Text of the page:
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Review: S5 features useful, less about gimmicks

Published on NewsOK Modified: April 9, 2014 at 4:42 pm •  Published: April 9, 2014

NEW YORK (AP) — There's a lot to like about Samsung's new Galaxy S5 smartphone —among them, its relative lack of features.

Don't get me wrong. The company's new flagship smartphone has plenty of innovations, including water resistance, a heart rate sensor and a fingerprint reader to bypass security passcodes. The screen measures 5.1 inches diagonally, which is slightly larger than its predecessor's 5 inches and much bigger than the iPhone's 4 inches. The S5's camera is capable of taking 16 megapixel images, an improvement from 13 megapixels in last year's Galaxy S4.

What's most notable, though, is Samsung's decision to focus on features people might actually want. Some of the S4's features — such as automatic scrolling of content when you tilt your phone or head — came across as clutter or gimmicks that often didn't work as advertised.

Samsung also simplified the phone's interface. Like other Android phones, the S5 is still more complex to use than Apple's iPhone, but the flip side is you get many more ways to customize it, including the ability to unlock a phone by drawing a pattern on the screen rather than using a passcode. In the S5, Samsung plays down or removes many of the S4's less useful features, while rearranging the settings and layouts to make things easier to find.

The phone goes on sale Friday around the world, though a few carriers in Korea released it early. Through the major U.S. carriers, it will cost about $200 with a two-year service agreement or $600 to $660 without one.

Samsung is emphasizing fitness activities in its latest phone.

The heart rate sensor, located on the back just below the camera lens, doesn't measure your pulse continuously. Rather, you have to hold your finger on the sensor for about five seconds before and after your activity. The information gets stored in Samsung's S Health app. Other app developers can make use of the sensor, too.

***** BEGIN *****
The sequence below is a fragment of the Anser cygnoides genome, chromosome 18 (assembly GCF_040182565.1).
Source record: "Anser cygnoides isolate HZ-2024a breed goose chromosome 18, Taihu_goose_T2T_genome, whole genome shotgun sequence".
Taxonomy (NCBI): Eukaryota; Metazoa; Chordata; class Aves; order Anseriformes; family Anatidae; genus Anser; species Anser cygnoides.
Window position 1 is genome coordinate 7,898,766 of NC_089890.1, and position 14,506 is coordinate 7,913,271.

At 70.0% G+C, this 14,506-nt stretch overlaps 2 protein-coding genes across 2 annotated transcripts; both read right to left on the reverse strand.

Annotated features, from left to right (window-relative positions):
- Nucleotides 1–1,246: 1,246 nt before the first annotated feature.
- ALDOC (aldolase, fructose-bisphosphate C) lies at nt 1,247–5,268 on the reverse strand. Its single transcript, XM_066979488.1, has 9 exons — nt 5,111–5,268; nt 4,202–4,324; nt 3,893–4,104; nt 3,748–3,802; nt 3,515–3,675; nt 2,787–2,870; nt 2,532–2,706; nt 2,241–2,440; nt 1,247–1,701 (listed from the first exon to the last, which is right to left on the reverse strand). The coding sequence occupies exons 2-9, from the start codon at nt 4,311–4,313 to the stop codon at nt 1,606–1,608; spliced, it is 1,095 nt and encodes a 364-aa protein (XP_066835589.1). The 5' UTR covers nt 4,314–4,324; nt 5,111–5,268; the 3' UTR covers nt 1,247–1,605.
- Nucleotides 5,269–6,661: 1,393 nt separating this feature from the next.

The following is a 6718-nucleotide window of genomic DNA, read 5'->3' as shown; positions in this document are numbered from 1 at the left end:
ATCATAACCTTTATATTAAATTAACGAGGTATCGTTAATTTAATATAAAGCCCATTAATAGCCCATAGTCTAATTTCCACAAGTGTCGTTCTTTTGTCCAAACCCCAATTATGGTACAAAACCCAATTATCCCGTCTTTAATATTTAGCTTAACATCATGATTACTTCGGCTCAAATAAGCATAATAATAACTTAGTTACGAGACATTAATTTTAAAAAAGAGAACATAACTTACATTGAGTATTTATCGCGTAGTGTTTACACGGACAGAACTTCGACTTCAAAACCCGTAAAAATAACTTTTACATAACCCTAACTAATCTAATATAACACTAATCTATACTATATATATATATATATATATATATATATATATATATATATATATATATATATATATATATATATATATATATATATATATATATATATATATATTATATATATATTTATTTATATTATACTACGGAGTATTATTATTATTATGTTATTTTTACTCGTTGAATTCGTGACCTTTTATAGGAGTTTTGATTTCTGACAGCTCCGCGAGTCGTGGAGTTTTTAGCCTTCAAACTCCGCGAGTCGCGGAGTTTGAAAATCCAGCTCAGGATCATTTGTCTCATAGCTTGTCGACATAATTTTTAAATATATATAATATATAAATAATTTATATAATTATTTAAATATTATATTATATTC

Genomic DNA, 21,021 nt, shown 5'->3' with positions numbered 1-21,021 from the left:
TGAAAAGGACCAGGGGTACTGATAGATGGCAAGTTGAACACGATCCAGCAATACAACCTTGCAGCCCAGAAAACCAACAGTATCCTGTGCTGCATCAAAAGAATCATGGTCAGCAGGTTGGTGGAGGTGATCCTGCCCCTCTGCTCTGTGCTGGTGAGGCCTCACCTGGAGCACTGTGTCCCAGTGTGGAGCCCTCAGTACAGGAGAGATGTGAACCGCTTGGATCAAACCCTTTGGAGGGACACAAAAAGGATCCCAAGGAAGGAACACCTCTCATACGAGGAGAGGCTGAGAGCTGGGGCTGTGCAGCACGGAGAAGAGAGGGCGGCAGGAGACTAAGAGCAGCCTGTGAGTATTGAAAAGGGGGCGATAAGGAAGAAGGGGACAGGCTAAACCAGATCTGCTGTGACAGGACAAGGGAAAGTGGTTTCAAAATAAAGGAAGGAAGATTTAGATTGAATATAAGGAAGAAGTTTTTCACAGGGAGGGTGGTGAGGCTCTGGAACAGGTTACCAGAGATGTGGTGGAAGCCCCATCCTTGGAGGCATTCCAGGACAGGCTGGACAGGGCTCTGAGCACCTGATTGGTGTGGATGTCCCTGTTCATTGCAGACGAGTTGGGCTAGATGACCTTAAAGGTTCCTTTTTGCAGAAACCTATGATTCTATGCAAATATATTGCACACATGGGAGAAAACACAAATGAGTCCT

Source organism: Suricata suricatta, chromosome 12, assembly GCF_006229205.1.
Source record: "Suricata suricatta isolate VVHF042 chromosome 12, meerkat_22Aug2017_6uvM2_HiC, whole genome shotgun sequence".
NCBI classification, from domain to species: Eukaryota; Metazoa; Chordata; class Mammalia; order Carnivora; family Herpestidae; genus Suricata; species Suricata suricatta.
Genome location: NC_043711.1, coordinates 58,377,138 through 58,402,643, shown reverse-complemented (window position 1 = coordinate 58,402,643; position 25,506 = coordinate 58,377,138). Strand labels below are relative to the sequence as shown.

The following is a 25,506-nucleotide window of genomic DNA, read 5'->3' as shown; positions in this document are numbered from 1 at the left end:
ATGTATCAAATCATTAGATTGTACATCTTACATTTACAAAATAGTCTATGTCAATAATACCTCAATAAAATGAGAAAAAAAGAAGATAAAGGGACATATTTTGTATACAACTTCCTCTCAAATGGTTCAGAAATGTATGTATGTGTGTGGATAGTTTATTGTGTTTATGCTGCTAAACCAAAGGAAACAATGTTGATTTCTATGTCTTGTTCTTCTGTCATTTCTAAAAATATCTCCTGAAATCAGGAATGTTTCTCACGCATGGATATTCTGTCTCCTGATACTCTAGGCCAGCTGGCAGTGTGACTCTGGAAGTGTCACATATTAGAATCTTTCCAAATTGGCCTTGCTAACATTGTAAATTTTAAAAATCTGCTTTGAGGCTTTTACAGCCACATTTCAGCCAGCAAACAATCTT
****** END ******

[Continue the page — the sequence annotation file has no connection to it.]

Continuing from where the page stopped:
If you need continuous tracking, Samsung has three fitness-focused wrist devices out Friday. They sync with the S5 and other Samsung phones to give you a broader snapshot of your activities. I'll be reviewing those features separately after I've had a chance to use the phone for more than an afternoon.

In keeping with the fitness focus, Samsung also offers water resistance, meaning you can submerge it as much as 3 feet deep for up to 30 minutes. You can splash away by the pool, or sweat on it during a run.

Sony Corp. goes further in letting you dunk its latest Xperia phones up to 4.5 feet deep, but multiple plastic covers must be intact to get the protection. With the S5, there's only one cover to worry about, plus the phone's removable plastic back. The S5 isn't meant for underwater use, but I was still able to take photos and listen to audio.

The camera's 16 megapixel resolution brings the S5 closer to what stand-alone cameras offer, though the megapixel count is just one factor. In my limited tests, many indoor shots came out blurrier compared with the 8-megapixel iPhone 5S. I'll be reviewing the camera features more extensively.

For now, I'll point out that the camera interface is simplified. With the S4, I would often turn on special modes and features by mistake and miss the shot trying to turn them off. The S5 reduces your choices or at least hides many of them. For instance, one button combines many of the previous choices and offers you the relevant ones based on circumstances. The S5 also promises a faster auto-focus, though it'll take time to test that promise.

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